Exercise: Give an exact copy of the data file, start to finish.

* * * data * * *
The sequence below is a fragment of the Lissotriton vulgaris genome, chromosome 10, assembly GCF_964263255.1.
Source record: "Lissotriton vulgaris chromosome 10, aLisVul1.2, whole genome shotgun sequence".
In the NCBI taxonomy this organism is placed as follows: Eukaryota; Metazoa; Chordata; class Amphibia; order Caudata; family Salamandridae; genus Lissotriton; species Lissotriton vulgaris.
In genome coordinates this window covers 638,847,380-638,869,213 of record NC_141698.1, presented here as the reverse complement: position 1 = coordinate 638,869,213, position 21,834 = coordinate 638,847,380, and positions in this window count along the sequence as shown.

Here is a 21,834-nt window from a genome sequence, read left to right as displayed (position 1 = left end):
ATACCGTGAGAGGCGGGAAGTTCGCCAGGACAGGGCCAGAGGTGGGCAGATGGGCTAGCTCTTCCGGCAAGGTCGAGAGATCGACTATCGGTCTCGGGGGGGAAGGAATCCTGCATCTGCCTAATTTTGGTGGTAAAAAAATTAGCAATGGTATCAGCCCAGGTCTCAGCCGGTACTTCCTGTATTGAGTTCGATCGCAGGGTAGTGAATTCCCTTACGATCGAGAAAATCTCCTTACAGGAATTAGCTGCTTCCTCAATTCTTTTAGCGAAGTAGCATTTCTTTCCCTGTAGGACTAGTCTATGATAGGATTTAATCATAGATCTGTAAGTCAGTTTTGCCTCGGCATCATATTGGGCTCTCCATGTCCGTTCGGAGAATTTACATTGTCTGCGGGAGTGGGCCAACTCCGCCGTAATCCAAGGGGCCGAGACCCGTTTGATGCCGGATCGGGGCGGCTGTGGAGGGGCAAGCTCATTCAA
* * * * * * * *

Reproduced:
The sequence below is a fragment of the Lissotriton vulgaris genome, chromosome 10, assembly GCF_964263255.1.
Source record: "Lissotriton vulgaris chromosome 10, aLisVul1.2, whole genome shotgun sequence".
In the NCBI taxonomy this organism is placed as follows: Eukaryota; Metazoa; Chordata; class Amphibia; order Caudata; family Salamandridae; genus Lissotriton; species Lissotriton vulgaris.
In genome coordinates this window covers 638,847,380-638,869,213 of record NC_141698.1, presented here as the reverse complement: position 1 = coordinate 638,869,213, position 21,834 = coordinate 638,847,380, and positions in this window count along the sequence as shown.

Here is a 21,834-nt window from a genome sequence, read left to right as displayed (position 1 = left end):
ATACCGTGAGAGGCGGGAAGTTCGCCAGGACAGGGCCAGAGGTGGGCAGATGGGCTAGCTCTTCCGGCAAGGTCGAGAGATCGACTATCGGTCTCGGGGGGGAAGGAATCCTGCATCTGCCTAATTTTGGTGGTAAAAAAATTAGCAATGGTATCAGCCCAGGTCTCAGCCGGTACTTCCTGTATTGAGTTCGATCGCAGGGTAGTGAATTCCCTTACGATCGAGAAAATCTCCTTACAGGAATTAGCTGCTTCCTCAATTCTTTTAGCGAAGTAGCATTTCTTTCCCTGTAGGACTAGTCTATGATAGGATTTAATCATAGATCTGTAAGTCAGTTTTGCCTCGGCATCATATTGGGCTCTCCATGTCCGTTCGGAGAATTTACATTGTCTGCGGGAGTGGGCCAACTCCGCCGTAATCCAAGGGGCCGAGACCCGTTTGATGCCGGATCGGGGCGGCTGTGGAGGGGCAAGCTCATTCAA